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I am giving a talk on church rites and I wanted to ask regarding the concept of time and the liturgical rites we practice. For example, when we celebrate the Eucharist, we are partaking of the flesh and blood of Christ, we believe that we partake of the same flesh and blood as was given to the apostles in the night of the last supper. God continually changes and transforms these offerings into His flesh and blood every time we celebrate the Liturgy. The sacrifice has already been offered and yet we partake of it in every Liturgy; in this sense, you can say that this rite is outside the realm of time, or surpasses it. I also understand that when we celebrate a certain event (i.e. the holy fifty) we "enter" into that reality. Yes, we not only commemorate the event but we actively live in it...so I have been told. I was wondering if someone can elaborate on what this means exactly....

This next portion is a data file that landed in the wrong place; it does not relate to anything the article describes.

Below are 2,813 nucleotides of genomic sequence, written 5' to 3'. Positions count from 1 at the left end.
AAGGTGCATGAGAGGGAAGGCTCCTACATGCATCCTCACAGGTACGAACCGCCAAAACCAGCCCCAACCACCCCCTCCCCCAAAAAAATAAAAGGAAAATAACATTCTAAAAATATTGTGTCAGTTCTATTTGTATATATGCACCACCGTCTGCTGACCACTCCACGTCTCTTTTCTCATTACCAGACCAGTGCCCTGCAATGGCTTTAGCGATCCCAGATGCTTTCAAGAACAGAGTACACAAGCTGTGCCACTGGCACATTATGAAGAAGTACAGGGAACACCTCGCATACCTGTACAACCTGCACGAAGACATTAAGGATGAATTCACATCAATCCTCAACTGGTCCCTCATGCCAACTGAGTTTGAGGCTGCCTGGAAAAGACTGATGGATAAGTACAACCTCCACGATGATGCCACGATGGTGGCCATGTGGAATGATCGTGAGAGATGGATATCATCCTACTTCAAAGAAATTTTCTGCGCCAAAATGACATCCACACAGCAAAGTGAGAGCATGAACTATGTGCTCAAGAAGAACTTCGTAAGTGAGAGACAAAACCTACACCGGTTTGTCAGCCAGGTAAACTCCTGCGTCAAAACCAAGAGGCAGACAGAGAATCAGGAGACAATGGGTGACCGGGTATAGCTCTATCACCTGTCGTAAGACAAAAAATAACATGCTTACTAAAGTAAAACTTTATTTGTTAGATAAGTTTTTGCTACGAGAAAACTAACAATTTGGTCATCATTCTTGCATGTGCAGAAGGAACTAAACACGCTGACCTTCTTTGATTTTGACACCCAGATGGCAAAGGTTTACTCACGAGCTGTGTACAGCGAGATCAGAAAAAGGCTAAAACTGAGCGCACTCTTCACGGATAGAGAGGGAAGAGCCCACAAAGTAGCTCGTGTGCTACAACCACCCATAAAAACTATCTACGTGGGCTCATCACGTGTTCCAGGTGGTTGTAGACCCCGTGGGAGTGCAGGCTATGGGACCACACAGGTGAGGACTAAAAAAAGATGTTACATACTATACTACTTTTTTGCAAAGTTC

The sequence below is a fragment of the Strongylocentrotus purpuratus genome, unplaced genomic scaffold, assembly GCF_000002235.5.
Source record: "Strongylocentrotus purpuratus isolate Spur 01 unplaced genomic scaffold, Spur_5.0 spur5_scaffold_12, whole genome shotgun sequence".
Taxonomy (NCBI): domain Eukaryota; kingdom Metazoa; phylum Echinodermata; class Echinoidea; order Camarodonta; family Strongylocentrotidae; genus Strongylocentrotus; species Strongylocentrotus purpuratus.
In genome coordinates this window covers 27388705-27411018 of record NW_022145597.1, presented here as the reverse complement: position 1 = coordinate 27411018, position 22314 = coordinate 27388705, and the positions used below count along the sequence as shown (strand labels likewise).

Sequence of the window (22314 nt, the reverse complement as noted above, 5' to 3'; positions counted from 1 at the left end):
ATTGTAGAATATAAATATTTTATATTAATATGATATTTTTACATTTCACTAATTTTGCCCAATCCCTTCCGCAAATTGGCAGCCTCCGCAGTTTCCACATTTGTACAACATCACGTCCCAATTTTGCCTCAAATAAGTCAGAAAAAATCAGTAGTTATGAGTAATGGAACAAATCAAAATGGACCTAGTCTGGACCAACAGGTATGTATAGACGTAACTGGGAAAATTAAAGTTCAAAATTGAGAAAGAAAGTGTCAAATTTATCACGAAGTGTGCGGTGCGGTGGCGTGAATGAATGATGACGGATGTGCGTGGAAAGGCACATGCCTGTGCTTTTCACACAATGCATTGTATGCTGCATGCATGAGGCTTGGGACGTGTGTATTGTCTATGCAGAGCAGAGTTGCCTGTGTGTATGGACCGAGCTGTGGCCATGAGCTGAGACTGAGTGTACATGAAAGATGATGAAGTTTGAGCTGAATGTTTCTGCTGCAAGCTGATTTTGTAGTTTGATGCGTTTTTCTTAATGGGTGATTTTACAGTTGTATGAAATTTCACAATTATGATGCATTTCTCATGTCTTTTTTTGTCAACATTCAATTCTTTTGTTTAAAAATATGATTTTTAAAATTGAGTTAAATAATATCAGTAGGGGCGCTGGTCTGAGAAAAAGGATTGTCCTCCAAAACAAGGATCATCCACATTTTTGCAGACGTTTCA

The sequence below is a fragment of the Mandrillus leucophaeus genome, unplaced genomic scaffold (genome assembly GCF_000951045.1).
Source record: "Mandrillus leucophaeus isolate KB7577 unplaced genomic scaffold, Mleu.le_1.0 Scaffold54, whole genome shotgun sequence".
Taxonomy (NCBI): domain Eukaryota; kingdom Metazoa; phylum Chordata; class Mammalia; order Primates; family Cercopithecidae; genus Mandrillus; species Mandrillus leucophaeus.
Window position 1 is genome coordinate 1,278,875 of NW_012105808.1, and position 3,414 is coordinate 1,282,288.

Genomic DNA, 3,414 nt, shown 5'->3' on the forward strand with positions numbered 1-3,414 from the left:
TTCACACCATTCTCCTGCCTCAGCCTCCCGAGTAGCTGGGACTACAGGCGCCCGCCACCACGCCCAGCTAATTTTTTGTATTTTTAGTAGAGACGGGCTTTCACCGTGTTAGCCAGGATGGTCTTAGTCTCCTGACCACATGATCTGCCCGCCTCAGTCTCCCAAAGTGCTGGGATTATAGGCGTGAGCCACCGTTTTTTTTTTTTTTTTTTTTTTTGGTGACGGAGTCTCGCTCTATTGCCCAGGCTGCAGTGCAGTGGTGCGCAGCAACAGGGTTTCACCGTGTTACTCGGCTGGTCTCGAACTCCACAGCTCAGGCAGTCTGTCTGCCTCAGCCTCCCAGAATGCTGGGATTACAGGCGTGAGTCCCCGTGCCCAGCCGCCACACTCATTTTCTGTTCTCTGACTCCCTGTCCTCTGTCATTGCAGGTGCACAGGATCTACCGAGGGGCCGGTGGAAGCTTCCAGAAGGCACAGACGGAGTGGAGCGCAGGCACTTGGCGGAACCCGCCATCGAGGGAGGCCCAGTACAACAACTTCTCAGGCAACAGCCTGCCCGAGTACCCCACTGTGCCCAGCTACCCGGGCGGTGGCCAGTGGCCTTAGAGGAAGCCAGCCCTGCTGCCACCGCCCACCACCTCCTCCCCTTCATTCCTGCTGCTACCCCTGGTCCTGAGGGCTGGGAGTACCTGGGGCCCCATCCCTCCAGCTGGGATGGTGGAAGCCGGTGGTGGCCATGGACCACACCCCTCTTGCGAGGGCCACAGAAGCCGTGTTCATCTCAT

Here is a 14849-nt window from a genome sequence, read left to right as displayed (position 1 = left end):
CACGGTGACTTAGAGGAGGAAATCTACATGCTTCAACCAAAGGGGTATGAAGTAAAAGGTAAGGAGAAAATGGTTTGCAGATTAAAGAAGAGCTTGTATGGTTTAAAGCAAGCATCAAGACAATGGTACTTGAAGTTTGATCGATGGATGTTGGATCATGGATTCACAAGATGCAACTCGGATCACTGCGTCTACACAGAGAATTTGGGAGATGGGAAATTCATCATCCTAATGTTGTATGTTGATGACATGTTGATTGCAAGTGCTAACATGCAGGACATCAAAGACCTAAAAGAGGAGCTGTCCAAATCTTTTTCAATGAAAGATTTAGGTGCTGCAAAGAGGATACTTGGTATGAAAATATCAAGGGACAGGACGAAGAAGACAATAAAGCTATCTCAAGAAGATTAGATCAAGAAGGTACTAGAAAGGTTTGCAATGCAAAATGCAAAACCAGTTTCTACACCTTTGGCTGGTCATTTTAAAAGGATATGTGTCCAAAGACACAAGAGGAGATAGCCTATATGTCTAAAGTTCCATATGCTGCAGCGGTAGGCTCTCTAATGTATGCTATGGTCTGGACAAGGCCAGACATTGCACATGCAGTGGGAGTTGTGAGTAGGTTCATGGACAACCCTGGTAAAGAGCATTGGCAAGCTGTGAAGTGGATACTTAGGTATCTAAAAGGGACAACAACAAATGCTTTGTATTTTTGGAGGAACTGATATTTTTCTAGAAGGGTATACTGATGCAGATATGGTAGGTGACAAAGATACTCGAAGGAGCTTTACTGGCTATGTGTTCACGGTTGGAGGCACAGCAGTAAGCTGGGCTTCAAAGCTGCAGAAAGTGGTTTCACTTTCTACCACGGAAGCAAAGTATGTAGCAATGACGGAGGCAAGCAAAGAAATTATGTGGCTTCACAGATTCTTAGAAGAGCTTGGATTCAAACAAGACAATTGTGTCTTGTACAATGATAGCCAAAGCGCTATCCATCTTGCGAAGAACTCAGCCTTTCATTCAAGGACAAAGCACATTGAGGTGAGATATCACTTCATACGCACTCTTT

I have an idea in mind but I would like clarification. My idea is that, say for the feast of nativity, we say "Christ is born." Now, an outside spectator might come and say "you mean Christ was born?" But in actuality Christ IS being "born" in the life of the individual, in the sense that Christ is starting to become more apparent in my life; He is starting to appear through my repentance...in the same way He is "risen" in me every time I find strength in Him.....this is all speculation i guess....i would like to hear your thoughts